In the American Statistician Association (2016a) statement, stated the following conversation:
Q: Why do so many colleges and grad schools teach p = 0.05?
A: Because that’s still what the scientific community and journal editors use.
Q: Why do so many peope still use p = 0.05?
A: Because that’s what they were taught incollege or grad school.
Someone doesn’t need to be studying philosophy, or for the Law School Acceptance Test (LSAT) to see the flaw in that argument. It’s circular reasoning, and that is the point. The p-value is being overused when there are so many other ways to measure the strength of the data and it’s significance. Plus, a p = 0.05 is arbitrary and dependent on many fields. I have seen papers use p = 0.10; p = 0.05, p = 0.01 and rarely p = 0.001. But, are the results reliable, replicable, and reproducible? There are even studies that manipulate their data to get these elusive p-values…
Scientific research is at the bedrock of pushing society forward. However, not every study’s results published can represent the best of science. Some in the field have tried to alter how long the study lasts, not take into account of a confounding variable that could be causing the results, make the sample size too small to be reliable and allowing luck to be in play, or attempt p-hacking (Adam Ruins Everything, 2017; CrashCourse, 2018; Oliver, 2016).
P-hacking is defined as gathering as many variables as possible, then massaging the huge amounts of data to get a statistically significant result (CrashCourse, 2018; Oliver, 2016). However, that result could be completely meaningless. Similar to when the 538 blog did a p-hacking study called “You can’t trust what you read about nutrition” surveyed 54 people and collected over 1000 variables, found a statistically significant correlation between eating raw tomatoes to Judaism. 538 did this study just to point out the issue of p-hacking (Aschwanden, 2016).
As mentioned earlier, the best way to protect ourselves from p-hacking is to replicate the study and see if we can get similar results to the original study (Adam Ruins Everything, 2017; John Olver, 2016). Unfortunately, in science, there is no prize for fact-checking (John Oliver, 2016). That is why when we do research, we must make sure our results are robust, by testing multiple times if possible. If it is not possible to do it in your own research, then a replication study is called for by others. However, Replication studies are rarely ever funded and rarely get published (Adam Ruins Everything, 2017). A great way to do this, is collaborating with scientific peers from multiple universities, work on the same problem, with the same methodology, but different datasets and publish one or a series of papers that confirms a result as replicable and robust. If we don’t do this, it forces the scientific field to only fund exploratory studies to get developed and published, and the results never get evaluated. Unfortunately, the adage for most scientists is to “publish or perish,” and as Prof. Brian Nosek from Center for Open Science said, “There is NO COST to getting things WRONG. THE COST is not getting them PUBLISHED.” (John Oliver, 2016).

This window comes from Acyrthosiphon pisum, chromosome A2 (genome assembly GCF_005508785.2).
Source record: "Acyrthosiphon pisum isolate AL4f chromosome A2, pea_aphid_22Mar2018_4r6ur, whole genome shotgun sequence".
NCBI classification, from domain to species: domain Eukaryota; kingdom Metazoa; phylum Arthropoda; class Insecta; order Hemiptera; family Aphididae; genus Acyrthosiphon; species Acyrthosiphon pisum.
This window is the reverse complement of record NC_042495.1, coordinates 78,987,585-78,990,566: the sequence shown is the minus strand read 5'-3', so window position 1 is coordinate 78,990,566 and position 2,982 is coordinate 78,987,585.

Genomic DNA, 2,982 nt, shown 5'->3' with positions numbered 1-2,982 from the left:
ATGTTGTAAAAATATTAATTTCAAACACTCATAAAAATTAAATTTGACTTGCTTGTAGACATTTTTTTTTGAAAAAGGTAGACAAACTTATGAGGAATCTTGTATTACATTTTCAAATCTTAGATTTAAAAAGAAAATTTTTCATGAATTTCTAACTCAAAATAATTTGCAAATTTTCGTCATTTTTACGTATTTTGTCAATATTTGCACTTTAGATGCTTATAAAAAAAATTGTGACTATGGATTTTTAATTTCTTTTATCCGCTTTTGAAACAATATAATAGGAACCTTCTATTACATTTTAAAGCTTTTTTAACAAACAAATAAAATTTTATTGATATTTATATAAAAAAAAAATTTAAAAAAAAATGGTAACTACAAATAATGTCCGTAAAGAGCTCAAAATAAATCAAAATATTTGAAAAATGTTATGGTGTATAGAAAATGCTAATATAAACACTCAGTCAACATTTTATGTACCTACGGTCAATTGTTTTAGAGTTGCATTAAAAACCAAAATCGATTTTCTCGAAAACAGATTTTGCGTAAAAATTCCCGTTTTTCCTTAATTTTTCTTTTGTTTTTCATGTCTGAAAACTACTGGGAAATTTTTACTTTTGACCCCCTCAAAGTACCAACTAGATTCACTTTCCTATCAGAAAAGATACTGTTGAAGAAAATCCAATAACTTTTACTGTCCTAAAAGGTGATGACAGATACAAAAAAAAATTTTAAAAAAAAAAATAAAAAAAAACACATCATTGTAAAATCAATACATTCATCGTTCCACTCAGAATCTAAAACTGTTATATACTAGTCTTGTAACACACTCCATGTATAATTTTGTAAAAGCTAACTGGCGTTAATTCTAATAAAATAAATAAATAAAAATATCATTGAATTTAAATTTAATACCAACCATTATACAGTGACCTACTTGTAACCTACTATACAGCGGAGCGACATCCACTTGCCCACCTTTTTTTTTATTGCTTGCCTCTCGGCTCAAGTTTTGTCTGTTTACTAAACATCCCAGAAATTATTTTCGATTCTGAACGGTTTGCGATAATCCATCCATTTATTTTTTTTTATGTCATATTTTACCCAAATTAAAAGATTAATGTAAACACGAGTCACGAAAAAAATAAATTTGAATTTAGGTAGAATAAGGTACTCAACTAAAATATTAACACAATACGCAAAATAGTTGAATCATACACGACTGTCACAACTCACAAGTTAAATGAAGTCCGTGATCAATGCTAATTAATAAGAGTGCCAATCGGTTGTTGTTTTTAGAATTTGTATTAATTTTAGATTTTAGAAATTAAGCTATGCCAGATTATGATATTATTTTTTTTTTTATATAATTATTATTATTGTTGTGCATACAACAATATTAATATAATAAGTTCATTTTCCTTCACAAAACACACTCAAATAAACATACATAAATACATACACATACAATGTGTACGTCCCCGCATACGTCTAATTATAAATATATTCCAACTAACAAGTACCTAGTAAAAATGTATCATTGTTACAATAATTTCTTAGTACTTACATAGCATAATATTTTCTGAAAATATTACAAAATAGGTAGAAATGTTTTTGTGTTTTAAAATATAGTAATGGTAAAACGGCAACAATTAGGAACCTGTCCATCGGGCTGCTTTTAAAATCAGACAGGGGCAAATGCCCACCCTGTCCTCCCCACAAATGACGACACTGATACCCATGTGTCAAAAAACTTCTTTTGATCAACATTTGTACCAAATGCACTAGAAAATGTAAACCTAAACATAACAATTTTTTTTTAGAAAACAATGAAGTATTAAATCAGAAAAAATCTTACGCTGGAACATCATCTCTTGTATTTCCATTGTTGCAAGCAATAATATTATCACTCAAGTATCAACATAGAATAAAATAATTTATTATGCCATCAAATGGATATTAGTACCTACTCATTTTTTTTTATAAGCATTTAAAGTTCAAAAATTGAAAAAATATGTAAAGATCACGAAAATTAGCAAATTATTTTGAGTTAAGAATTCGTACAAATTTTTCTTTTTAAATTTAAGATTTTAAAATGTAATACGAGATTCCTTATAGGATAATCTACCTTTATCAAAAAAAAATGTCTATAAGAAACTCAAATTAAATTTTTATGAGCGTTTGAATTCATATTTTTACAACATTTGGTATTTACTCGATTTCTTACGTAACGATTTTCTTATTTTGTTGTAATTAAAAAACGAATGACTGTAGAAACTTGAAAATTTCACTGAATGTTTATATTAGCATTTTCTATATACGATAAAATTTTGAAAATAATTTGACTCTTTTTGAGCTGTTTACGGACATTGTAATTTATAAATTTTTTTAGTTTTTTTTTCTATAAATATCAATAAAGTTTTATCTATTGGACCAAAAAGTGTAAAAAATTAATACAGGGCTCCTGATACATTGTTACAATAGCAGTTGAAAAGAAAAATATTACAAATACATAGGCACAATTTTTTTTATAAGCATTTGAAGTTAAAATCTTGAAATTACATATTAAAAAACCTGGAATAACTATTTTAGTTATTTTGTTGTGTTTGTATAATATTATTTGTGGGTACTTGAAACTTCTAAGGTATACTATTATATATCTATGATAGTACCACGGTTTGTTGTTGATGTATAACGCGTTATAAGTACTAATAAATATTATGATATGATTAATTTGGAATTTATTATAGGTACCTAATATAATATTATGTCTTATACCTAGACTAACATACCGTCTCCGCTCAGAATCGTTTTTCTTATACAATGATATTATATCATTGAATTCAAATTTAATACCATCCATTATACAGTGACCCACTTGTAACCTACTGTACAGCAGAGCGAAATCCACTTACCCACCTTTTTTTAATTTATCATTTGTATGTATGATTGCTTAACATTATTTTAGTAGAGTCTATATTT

The American Statistical Association (2016b), suggested the following to be used with p-values to give a more accurate representation of the significances:
- Methods that emphasize estimation over testing
- Confidence intervals
- Credibility intervals
- Prediction intervals
- Bayesian methods
- Alternatives measure of evidence
- Likelihood ratios
- Bayesian Factors
- Decision-Theoretic modeling
- False discovery rates
Have hope, most reputable scientists don’t take the result of one study to heart, but look at in the context of all the work done in that field (Adam Ruins Everything, 2017). Also, most reputable scientists tend to downplay the implications and generalizations of their results when they publish their findings (American Statistical Association, 2016b; Adam Ruins Everything, 2017; CrashCourse, 2018; Oliver, 2016). Looking for those kinds of studies and knowing how p-hacking is done is the best ammunition to defend against spurious results.
- American Statistical Association (2016a). The ASA’s Statement on p-Values: Context, Process, and Purpose. Editorial. 70(2), 129-133.
- American Statistical Association (2016b). ASA Statement on statistical signficance and p-Values. Editorial. 70(2), 129-133.
- Aschwanden, C. (2016).You can’t trust what you read about nutrition. Retrieved from https://fivethirtyeight.com/features/you-cant-trust-what-you-read-about-nutrition/
- Adam Ruins Everything (2017). Why flawed studies get famous | truTV. Retrieved from https://www.youtube.com/watch?v=Phxht9U2yZk
- Oliver, J. (2016). Scientific Studies: Last Week Tonight with John Oliver (HBO). Retrieved from https://www.youtube.com/watch?v=0Rnq1NpHdmw
- CrashCourse (2018). P-Hacking: Crash Course Statistics #30. Retrieved from https://www.youtube.com/watch?v=Gx0fAjNHb1M